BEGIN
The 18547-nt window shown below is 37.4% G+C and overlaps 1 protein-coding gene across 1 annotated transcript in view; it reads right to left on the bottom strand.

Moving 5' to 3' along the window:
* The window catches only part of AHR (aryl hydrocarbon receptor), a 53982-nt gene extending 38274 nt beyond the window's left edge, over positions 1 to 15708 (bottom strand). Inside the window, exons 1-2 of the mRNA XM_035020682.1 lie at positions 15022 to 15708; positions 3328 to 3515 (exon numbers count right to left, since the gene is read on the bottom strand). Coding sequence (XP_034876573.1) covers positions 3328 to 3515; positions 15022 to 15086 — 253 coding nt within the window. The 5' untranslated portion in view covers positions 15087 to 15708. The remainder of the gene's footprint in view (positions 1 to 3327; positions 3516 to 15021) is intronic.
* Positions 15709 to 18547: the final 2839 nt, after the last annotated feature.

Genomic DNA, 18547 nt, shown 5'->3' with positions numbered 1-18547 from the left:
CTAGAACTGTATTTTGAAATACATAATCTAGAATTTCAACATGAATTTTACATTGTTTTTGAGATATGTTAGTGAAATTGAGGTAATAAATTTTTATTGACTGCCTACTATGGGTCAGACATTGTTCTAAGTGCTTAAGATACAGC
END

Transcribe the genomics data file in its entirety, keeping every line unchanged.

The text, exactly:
The 18547-nt window shown below is 37.4% G+C and overlaps 1 protein-coding gene across 1 annotated transcript in view; it reads right to left on the bottom strand.

Moving 5' to 3' along the window:
* The window catches only part of AHR (aryl hydrocarbon receptor), a 53982-nt gene extending 38274 nt beyond the window's left edge, over positions 1 to 15708 (bottom strand). Inside the window, exons 1-2 of the mRNA XM_035020682.1 lie at positions 15022 to 15708; positions 3328 to 3515 (exon numbers count right to left, since the gene is read on the bottom strand). Coding sequence (XP_034876573.1) covers positions 3328 to 3515; positions 15022 to 15086 — 253 coding nt within the window. The 5' untranslated portion in view covers positions 15087 to 15708. The remainder of the gene's footprint in view (positions 1 to 3327; positions 3516 to 15021) is intronic.
* Positions 15709 to 18547: the final 2839 nt, after the last annotated feature.

Genomic DNA, 18547 nt, shown 5'->3' with positions numbered 1-18547 from the left:
CTAGAACTGTATTTTGAAATACATAATCTAGAATTTCAACATGAATTTTACATTGTTTTTGAGATATGTTAGTGAAATTGAGGTAATAAATTTTTATTGACTGCCTACTATGGGTCAGACATTGTTCTAAGTGCTTAAGATACAGC